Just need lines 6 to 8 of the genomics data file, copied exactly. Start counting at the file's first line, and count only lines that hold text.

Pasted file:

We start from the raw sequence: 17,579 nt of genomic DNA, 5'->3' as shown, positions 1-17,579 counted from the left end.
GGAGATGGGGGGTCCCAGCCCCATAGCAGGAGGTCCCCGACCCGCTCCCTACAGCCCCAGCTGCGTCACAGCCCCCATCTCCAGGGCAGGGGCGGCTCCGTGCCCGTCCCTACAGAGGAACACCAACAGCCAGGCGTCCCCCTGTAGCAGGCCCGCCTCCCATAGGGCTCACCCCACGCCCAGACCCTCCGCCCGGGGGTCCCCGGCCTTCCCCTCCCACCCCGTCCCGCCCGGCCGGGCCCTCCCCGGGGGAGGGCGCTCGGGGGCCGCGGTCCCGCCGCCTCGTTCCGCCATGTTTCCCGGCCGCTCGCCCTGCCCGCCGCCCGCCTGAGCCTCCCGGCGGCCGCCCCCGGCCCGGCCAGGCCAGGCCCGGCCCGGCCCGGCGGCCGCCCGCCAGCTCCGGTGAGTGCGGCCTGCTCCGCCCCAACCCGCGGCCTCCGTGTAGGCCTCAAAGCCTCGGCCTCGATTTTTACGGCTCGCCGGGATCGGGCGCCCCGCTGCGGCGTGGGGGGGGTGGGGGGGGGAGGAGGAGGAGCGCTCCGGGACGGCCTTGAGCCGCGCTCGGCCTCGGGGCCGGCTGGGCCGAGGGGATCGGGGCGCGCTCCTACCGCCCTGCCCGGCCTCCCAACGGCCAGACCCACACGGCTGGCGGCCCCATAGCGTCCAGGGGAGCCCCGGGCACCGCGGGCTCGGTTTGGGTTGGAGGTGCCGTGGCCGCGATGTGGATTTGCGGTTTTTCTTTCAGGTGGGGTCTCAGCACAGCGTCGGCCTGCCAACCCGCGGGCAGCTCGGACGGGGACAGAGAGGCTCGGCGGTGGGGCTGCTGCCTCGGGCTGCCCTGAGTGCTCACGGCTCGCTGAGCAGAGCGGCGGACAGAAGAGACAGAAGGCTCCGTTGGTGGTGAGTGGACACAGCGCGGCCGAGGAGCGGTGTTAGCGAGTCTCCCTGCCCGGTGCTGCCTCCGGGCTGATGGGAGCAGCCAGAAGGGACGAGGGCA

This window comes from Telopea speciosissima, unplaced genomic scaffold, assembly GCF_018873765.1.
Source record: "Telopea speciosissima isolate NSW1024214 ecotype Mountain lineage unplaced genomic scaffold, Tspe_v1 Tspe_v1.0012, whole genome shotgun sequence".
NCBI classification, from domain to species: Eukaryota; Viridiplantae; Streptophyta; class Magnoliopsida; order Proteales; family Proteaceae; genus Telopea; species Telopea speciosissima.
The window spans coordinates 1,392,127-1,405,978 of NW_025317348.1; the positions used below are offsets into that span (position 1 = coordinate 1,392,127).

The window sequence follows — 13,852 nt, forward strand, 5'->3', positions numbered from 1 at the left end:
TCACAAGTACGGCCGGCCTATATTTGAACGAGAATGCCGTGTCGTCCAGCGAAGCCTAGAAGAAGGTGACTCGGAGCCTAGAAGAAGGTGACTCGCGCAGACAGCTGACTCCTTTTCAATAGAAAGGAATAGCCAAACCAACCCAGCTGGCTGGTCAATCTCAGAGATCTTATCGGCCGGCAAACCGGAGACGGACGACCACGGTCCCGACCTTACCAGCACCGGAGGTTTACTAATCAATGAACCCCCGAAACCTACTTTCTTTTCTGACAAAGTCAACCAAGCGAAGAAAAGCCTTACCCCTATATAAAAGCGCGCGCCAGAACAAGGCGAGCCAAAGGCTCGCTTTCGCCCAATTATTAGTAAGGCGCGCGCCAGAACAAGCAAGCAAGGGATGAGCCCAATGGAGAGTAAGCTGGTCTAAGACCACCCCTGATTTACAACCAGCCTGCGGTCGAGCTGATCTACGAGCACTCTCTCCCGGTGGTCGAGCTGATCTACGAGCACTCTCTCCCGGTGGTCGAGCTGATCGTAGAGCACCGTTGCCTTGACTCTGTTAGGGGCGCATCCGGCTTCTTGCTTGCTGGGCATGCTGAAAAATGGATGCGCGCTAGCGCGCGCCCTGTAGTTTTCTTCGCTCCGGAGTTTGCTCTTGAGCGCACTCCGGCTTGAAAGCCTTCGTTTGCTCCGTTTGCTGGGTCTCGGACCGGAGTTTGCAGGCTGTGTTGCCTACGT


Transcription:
The window spans coordinates 1,392,127-1,405,978 of NW_025317348.1; the positions used below are offsets into that span (position 1 = coordinate 1,392,127).

The window sequence follows — 13,852 nt, forward strand, 5'->3', positions numbered from 1 at the left end:
TCACAAGTACGGCCGGCCTATATTTGAACGAGAATGCCGTGTCGTCCAGCGAAGCCTAGAAGAAGGTGACTCGGAGCCTAGAAGAAGGTGACTCGCGCAGACAGCTGACTCCTTTTCAATAGAAAGGAATAGCCAAACCAACCCAGCTGGCTGGTCAATCTCAGAGATCTTATCGGCCGGCAAACCGGAGACGGACGACCACGGTCCCGACCTTACCAGCACCGGAGGTTTACTAATCAATGAACCCCCGAAACCTACTTTCTTTTCTGACAAAGTCAACCAAGCGAAGAAAAGCCTTACCCCTATATAAAAGCGCGCGCCAGAACAAGGCGAGCCAAAGGCTCGCTTTCGCCCAATTATTAGTAAGGCGCGCGCCAGAACAAGCAAGCAAGGGATGAGCCCAATGGAGAGTAAGCTGGTCTAAGACCACCCCTGATTTACAACCAGCCTGCGGTCGAGCTGATCTACGAGCACTCTCTCCCGGTGGTCGAGCTGATCTACGAGCACTCTCTCCCGGTGGTCGAGCTGATCGTAGAGCACCGTTGCCTTGACTCTGTTAGGGGCGCATCCGGCTTCTTGCTTGCTGGGCATGCTGAAAAATGGATGCGCGCTAGCGCGCGCCCTGTAGTTTTCTTCGCTCCGGAGTTTGCTCTTGAGCGCACTCCGGCTTGAAAGCCTTCGTTTGCTCCGTTTGCTGGGTCTCGGACCGGAGTTTGCAGGCTGTGTTGCCTACGT